Red spruce, Fraser fir, rhododendrons and mountain laurel surround you as you view the world famous "smoky" overlooks stretching from Clingman's Dome and other spots in the park. Cabins, farmhouses, barns and Colonial era churches within the park were once filled with the humble, hard-working mountain people who began settling there in the late 1700's.

When To Go: Best in late Summer and Fall

How To Get There: From Knoxville, Tennessee take I-40 to Tennessee Rte. 66, then take U.S. Rte. 441 to the Gatlinburg entrance.

Shenandoah National Park (est. 12/26/1935)- Virginia
Shenandoah National ParkCruising along Skyline Drive in Shenandoah National Park, you are surrounded by over 500 miles of hiking trails (including a portion of the Appalachian Trail), the splendor of the Blue Ridge Mountains and the serenity of forests explored by Indians and early Colonial settlers.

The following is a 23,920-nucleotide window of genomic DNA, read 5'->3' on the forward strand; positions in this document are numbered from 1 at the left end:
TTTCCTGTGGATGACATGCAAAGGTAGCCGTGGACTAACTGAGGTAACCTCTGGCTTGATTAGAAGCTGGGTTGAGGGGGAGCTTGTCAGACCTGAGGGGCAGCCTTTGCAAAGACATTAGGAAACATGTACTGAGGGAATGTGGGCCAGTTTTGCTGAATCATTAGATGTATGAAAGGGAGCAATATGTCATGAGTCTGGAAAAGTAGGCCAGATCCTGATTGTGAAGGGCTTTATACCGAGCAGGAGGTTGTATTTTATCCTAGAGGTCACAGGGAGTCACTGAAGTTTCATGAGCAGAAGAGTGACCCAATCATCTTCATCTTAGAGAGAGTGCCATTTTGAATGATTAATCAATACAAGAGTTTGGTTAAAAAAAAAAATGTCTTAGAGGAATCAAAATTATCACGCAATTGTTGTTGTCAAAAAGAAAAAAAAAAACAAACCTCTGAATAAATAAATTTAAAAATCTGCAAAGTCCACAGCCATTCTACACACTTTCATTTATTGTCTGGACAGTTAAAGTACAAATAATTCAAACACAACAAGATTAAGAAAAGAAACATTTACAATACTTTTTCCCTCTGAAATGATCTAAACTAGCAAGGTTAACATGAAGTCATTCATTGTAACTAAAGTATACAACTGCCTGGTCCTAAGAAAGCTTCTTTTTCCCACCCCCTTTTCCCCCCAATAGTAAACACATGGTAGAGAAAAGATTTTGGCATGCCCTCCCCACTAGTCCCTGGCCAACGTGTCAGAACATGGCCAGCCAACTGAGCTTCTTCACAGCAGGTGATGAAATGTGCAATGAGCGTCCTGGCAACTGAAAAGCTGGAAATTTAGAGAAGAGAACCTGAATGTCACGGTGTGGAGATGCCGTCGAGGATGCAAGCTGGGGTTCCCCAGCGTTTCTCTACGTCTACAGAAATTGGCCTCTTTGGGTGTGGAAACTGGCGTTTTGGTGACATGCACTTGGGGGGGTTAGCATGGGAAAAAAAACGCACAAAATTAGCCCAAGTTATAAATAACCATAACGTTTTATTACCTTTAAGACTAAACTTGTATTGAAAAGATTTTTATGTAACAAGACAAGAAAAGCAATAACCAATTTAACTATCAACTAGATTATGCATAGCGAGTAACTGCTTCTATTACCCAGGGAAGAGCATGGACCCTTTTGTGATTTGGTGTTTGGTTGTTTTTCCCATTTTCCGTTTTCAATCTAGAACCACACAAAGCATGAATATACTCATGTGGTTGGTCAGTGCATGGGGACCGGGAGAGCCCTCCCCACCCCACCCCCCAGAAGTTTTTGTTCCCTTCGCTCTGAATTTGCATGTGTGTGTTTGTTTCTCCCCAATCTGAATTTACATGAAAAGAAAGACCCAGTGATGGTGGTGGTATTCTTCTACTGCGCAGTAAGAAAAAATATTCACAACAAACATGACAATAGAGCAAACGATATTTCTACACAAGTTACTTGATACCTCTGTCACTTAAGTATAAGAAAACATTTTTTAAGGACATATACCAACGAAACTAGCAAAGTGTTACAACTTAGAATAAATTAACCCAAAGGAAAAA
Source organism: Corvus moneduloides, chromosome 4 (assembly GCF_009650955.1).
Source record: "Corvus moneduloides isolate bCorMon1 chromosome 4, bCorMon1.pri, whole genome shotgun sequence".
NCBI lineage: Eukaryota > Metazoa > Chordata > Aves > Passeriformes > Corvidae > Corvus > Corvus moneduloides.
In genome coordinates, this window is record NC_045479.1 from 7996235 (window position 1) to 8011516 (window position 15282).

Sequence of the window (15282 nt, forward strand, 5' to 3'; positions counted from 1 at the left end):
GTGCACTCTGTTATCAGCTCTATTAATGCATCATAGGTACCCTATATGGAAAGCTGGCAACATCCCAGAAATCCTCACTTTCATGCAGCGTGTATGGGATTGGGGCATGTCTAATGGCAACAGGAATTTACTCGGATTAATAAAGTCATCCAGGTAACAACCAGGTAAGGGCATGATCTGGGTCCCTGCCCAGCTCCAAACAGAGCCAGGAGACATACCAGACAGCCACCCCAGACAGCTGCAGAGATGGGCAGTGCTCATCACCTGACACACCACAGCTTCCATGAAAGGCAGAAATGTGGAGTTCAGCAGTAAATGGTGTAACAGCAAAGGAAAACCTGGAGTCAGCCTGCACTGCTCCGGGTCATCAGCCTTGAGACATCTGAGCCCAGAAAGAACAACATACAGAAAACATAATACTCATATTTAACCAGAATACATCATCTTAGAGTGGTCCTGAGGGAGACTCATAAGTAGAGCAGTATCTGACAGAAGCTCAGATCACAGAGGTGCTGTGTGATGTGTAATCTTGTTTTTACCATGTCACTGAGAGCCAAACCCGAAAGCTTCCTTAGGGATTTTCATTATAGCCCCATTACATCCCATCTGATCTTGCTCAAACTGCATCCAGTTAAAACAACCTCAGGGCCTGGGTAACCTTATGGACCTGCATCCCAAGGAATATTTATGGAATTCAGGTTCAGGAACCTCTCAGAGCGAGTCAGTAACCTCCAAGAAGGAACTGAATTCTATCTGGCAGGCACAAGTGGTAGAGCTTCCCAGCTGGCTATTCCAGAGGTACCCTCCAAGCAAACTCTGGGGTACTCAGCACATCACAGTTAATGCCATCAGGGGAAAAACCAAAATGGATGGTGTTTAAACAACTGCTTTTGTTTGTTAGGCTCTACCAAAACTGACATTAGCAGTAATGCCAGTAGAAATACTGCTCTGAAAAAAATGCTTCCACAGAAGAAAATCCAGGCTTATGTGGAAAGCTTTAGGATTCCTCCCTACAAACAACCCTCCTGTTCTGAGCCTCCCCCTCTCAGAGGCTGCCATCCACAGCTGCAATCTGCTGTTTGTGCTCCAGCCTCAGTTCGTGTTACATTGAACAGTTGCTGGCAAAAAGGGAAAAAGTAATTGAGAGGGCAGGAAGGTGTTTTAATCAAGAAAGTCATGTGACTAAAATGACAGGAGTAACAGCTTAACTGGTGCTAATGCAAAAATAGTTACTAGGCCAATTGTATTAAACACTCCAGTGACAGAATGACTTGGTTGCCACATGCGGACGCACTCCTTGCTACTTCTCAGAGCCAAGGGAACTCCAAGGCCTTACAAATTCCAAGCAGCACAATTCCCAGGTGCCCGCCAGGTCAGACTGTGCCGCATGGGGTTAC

The park was formed after assembling 1,088 privately owned tracts of land and was the first National Park formed with persons living there. Some mountaineers lived, died and were buried in secluded graveyards within the park. Shenandoah is a hikers wonderland, with the Appalachian Trail and dozens of others accessible, including the Stony Man Nature Trail, the Limberlost Trail, Dark Hollow Falls Trail and the Frazier Discovery Trail. Crescent Rock Overlook gives you a view of Hawksbill Mountain (4,051 ft.), the highest point in the park.

Suggestion: Take an excursion along Skyline Drive and stop for a short hike along one of the many scenic trails.

Getting There: From Washington, D.C., take I-66 West to U.S. Rte. 340 and then go South to the Front Royal Entrance (North Side).

When To Go: Of the almost 1.6 million people who visit there each year, roughly 25% go in October to see the Fall foliage.